Customs, Travel

Music and Dance Unite Past and Present in Cuzco

This is My First Time (Photo: Wayra)

Art in Cuzco is not pure. It is a fusion of our ancestral traditions that go back to the Inca culture and before as well as to the customs and folklore of Spain. Cuzco is more. It is a great cosmopolitan city and has its own great riches of folklore and culture.

Cuzco is one of the most dynamic cities of Peru and, as it modernizes, it does so based on the current forms of its traditions. Its Quechua roots have a constant impact, in all its manifestations. This makes the city unique, authentic, and attractive in the eyes of tourists.

Beauty and the Saqra, Having Fun in Cuzco (Photo: Walter Coraza).
Beauty and the Saqra, Having Fun in Cuzco (Photo: Walter Coraza).

The art of Cuzco is very rich, in all its expressions. But dance and music, from ancient times have become an important part of the life of its population. It is a form of expressing joy, manifested in religious celebrations, feasts of patron saints, in families, for carnival, etc.

All of them maintain a relationship with a religious matrix. In Cuzco, we can say that there is no celebration in which you will not find dances. Both music and dance come together. Without doubt dance is the highest of our arts. It is both something people manifest instinctively and which carries constant development and refinement.

Qhapaq Chunchu Dancing with the Virgin (Photo: Wayra)
Qhapaq Chunchu Dancing with the Virgin (Photo: Walter Coraza)

Cuzco is a whole universe of dances. Many of them are also performed in other parts o Peru. In the rural zones of Cuzco we have a great variety of dances that manifest our Andean essence. The multicolor costumes are an important distinction. Some are more Andean than others as a result of the mixture of Pre-Hispanic elements with European clothing that the indigenous peoples were required to wear during the colonial epoch.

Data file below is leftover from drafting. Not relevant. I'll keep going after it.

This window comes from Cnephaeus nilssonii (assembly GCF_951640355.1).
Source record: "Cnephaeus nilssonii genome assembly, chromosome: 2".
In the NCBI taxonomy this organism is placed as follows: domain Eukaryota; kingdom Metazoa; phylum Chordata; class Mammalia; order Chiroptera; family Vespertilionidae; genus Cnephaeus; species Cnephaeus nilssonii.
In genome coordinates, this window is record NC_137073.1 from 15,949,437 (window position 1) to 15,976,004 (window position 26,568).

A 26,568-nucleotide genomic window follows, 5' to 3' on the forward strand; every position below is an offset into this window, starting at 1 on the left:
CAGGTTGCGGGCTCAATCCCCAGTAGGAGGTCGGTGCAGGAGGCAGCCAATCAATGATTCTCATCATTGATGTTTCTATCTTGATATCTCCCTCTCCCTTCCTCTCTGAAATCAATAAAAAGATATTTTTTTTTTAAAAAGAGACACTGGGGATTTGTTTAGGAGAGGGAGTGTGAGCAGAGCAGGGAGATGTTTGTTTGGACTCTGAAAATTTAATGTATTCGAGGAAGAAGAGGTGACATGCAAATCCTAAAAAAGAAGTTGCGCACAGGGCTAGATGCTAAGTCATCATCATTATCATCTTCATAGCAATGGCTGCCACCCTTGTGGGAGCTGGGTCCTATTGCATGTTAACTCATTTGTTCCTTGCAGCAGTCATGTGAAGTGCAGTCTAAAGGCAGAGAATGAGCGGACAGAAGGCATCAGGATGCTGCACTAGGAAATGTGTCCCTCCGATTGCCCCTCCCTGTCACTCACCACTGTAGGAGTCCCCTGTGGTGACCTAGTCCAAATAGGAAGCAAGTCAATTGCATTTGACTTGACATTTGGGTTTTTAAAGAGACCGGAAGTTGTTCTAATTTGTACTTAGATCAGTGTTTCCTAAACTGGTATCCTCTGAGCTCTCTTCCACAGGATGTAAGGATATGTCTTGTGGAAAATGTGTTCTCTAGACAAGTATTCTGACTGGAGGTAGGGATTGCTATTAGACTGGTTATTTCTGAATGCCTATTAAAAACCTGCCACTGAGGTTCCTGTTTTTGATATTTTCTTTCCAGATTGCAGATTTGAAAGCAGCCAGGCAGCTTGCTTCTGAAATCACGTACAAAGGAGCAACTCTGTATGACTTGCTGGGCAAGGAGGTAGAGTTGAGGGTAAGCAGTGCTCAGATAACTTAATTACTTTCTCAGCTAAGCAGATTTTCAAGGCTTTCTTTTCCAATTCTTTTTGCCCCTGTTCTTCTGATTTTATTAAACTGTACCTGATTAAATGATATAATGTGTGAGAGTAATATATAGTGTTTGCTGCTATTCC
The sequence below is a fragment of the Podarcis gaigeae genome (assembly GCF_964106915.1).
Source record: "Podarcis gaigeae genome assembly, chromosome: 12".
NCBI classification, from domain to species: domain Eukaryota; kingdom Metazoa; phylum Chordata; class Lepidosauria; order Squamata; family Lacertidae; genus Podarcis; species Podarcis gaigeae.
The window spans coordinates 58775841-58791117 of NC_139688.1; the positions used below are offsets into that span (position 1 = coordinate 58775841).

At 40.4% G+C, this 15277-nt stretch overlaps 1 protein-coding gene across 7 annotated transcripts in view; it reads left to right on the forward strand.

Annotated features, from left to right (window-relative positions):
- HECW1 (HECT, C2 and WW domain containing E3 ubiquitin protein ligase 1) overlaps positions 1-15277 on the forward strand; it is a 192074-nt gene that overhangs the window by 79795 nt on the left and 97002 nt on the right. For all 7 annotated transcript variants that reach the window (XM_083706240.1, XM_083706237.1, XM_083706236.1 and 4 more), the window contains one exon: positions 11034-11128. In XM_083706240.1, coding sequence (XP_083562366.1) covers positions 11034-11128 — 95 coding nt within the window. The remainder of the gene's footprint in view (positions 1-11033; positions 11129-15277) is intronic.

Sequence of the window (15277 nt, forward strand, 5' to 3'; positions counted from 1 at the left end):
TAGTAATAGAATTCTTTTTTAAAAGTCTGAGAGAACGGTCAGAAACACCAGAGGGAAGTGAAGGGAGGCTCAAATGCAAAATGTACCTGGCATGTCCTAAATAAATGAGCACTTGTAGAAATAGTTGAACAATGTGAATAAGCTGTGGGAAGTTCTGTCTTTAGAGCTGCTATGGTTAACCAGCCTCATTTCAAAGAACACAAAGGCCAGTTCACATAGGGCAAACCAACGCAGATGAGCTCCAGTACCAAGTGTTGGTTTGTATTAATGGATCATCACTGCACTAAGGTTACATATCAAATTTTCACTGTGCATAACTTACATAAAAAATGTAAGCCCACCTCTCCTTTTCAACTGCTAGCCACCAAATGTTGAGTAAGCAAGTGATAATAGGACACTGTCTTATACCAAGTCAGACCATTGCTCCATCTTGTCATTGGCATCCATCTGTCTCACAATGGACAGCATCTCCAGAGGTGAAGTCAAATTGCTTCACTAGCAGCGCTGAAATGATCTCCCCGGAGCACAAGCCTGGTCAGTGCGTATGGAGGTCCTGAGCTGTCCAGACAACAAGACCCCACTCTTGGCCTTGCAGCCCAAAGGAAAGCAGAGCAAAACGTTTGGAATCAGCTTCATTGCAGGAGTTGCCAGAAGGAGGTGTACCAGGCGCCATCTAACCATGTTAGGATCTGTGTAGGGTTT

In many cases only men perform the dances, such as in the case of war dances. In others, such as agricultural dances, men and women perform together. This all depends on the kinds of dance carried out.

An Old, Traditional Woman Spinning Wool (Photo: Walter Coraza).
An Old, Traditional Woman Spinning Wool (Photo: Walter Coraza).

Some of the dances that are performed today have a continuity with centuries of dance. They have been constantly renewed in time. These include the chunchus, ukukus, and the kachampa. Others arose in colonial times as an expression of Mestizo art, taking sometimes ironically European elements. These include collas, majeño, negritos, zambitos, doctorcitos, etc. Other dances are satirical. They parody playful devils, the sijllas, and the poor administration of justice.

Cuzco celebrates hundreds of festivals each year. The majority of them is in homage to a Holy patron and forms part of the Christian calendar that was adopted in colonial times. Nevertheless, they have mixed with magical beliefs and ancient forms of religious cult. Among these we can mention the celebrations of Holy Week, Carnival, Corpus Christi, and the feast of the Lord of Temblors, among others. All of hem have special meaning for the people of Cuzco and are a rich expression of the folklore of its people.

Our Andean roots and our history are rich in tradition and culture. Dance and music are a symbol of Cuzco. Through them we value our culture and ourselves. We like to share it and along the way we mobilize our values and identify ourselves with the art of the Andean world.

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